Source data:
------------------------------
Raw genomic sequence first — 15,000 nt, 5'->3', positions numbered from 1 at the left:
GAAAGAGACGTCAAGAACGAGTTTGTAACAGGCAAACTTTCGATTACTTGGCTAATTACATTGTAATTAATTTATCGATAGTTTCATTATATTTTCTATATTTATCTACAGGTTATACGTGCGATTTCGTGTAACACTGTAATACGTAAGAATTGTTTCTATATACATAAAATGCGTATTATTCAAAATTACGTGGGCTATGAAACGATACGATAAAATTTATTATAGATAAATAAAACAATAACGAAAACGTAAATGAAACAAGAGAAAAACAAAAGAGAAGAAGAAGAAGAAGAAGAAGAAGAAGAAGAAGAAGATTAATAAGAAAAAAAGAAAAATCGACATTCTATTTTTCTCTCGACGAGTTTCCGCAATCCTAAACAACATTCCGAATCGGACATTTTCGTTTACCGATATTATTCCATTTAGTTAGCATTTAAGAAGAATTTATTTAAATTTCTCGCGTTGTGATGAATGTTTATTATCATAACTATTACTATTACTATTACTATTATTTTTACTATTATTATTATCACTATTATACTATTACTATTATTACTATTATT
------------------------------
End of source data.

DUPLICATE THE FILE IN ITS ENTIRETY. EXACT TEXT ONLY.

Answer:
Raw genomic sequence first — 15,000 nt, 5'->3', positions numbered from 1 at the left:
GAAAGAGACGTCAAGAACGAGTTTGTAACAGGCAAACTTTCGATTACTTGGCTAATTACATTGTAATTAATTTATCGATAGTTTCATTATATTTTCTATATTTATCTACAGGTTATACGTGCGATTTCGTGTAACACTGTAATACGTAAGAATTGTTTCTATATACATAAAATGCGTATTATTCAAAATTACGTGGGCTATGAAACGATACGATAAAATTTATTATAGATAAATAAAACAATAACGAAAACGTAAATGAAACAAGAGAAAAACAAAAGAGAAGAAGAAGAAGAAGAAGAAGAAGAAGAAGAAGAAGATTAATAAGAAAAAAAGAAAAATCGACATTCTATTTTTCTCTCGACGAGTTTCCGCAATCCTAAACAACATTCCGAATCGGACATTTTCGTTTACCGATATTATTCCATTTAGTTAGCATTTAAGAAGAATTTATTTAAATTTCTCGCGTTGTGATGAATGTTTATTATCATAACTATTACTATTACTATTACTATTATTTTTACTATTATTATTATCACTATTATACTATTACTATTATTACTATTATT